Pregnancy and the Kidney

Pregnancy and the Kidney

The Nobel Laureate Joseph Murray provided the first report of pregnancy in a transplant recipient (1). Since that time, over 16,000 pregnancies have been documented in the world literature (2). Many more pregnancies have clearly occurred, now that pregnancy after transplantation is commonplace and is rarely reported. The data about pregnancy in transplant recipients come from case reports and registry reports, but these sources underrepresent the population of transplant recipients who have become pregnant (2).

About 5 percent of pregnancies suffer complications from abnormal placental development. The process of placentation begins when blastocysts adhere to the uterine endometrium, forming a lineage of epithelial cells termed the invasive extravillous cytotrophoblast, which then invades the uterine wall to create the decidua, transforming the spiral arteries into a low-resistance uteroplacental circulation.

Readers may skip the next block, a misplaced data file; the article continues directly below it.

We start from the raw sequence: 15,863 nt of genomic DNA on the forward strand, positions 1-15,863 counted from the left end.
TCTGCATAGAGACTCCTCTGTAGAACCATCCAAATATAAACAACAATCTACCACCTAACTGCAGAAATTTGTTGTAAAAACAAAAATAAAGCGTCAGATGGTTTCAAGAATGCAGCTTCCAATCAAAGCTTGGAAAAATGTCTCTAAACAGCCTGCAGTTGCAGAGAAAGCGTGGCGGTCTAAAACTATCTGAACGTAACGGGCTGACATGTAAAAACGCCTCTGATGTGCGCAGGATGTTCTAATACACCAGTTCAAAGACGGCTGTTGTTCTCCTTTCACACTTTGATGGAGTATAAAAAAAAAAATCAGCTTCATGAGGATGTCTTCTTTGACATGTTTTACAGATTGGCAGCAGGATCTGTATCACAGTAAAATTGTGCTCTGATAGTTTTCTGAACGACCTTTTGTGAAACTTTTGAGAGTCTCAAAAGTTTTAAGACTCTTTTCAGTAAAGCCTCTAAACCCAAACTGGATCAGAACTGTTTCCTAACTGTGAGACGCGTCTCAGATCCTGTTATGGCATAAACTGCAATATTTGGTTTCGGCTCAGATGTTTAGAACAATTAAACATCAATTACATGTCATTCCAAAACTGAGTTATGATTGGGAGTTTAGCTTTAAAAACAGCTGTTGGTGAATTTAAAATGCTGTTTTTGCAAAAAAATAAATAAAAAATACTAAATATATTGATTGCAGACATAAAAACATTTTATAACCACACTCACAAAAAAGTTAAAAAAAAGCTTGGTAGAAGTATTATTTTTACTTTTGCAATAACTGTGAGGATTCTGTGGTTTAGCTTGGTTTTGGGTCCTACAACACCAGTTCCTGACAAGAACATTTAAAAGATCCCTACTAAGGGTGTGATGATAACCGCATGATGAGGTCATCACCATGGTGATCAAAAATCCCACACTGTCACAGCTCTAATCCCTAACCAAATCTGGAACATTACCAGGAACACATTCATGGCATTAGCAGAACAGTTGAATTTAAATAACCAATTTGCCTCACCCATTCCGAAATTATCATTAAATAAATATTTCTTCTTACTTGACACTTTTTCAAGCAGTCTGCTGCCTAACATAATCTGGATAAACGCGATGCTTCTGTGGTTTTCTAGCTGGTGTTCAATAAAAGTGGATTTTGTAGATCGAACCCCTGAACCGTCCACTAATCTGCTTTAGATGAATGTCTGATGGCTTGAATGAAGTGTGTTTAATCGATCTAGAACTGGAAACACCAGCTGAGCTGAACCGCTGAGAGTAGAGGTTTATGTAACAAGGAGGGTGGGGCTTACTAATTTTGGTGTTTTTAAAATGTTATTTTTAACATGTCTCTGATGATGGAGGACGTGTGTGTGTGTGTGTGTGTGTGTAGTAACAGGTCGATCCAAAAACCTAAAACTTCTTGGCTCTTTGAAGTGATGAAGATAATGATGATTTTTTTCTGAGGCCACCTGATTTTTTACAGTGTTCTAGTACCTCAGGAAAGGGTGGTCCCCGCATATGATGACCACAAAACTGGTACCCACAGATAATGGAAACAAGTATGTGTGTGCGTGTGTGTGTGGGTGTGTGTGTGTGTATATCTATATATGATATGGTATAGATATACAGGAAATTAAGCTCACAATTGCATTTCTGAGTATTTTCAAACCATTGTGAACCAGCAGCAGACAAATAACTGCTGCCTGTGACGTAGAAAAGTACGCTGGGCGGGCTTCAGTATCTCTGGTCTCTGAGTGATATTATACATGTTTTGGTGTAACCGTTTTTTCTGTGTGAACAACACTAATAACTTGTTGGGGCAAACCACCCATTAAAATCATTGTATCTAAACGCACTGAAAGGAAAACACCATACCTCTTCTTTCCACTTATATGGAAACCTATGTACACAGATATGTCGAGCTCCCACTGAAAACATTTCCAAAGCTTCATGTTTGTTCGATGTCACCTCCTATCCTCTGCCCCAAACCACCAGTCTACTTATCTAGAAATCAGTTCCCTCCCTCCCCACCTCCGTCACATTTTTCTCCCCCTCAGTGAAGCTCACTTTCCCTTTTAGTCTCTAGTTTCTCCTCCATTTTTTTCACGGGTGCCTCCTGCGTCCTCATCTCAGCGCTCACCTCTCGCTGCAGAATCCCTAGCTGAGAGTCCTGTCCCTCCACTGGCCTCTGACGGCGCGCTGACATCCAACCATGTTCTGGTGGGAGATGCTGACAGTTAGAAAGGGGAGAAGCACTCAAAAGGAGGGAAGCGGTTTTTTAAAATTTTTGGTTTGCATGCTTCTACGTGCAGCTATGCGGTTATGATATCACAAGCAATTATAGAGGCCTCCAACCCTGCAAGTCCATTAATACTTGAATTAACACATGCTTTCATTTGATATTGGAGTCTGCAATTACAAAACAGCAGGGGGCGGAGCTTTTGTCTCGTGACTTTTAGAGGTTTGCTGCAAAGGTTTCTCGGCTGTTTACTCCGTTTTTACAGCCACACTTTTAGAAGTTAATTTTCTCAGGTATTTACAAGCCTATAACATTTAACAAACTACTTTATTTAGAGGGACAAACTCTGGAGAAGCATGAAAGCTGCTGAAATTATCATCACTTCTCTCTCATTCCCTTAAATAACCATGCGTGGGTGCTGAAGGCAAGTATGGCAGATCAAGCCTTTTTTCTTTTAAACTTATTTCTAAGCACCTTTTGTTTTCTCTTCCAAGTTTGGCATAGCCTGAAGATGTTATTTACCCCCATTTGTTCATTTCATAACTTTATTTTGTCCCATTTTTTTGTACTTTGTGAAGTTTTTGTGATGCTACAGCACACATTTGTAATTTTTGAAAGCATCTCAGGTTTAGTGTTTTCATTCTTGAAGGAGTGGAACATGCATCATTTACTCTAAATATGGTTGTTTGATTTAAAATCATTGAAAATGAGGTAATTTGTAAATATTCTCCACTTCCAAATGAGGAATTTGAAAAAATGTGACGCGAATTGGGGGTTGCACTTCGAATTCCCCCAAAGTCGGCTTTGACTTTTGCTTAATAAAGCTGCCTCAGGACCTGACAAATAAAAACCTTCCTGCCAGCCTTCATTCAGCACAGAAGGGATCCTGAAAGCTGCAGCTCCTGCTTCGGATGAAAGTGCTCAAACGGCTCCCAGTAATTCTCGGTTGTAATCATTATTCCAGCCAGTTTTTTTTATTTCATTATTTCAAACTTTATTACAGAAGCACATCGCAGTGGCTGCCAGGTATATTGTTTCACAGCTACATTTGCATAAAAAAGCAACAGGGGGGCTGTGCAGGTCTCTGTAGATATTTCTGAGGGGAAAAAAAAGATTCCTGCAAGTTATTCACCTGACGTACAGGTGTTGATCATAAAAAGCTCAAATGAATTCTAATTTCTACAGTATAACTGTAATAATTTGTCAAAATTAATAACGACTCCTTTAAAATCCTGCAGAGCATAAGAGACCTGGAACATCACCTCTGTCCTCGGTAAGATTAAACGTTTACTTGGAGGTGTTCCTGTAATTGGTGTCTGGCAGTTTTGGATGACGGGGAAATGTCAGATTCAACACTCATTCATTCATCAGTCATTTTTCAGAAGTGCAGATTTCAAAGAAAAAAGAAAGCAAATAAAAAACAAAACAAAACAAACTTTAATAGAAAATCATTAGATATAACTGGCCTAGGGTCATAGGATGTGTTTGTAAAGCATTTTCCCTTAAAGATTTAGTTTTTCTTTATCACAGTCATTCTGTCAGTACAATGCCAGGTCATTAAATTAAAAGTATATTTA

Pre-eclampsia is a systemic syndrome occurring in the second half of pregnancy, with cardinal manifestations of hypertension and proteinuria. Pre-eclampsia is one of the most common glomerular diseases in the world; it affects approximately 3–5 percent of all pregnancies. Although careful obstetric management—including antihypertensive medications and seizure prophylaxis with intravenous magnesium—is important for the treatment of pre-eclampsia, delivery of the neonate and placenta remains the only definitive treatment.

During pregnancy, the development of acute renal failure is especially daunting because two lives are involved and at risk. The outcomes of acute kidney injury (AKI), as in other settings, can be quite poor, with significant morbidity and mortality rates of 20–30 percent.

Healthy kidneys—healthy pregnancy

A healthy pregnancy—a baby born at term, with minimal untoward physical consequences to the mother—is the ideal outcome and indeed, when it occurs, is nothing short of a miracle.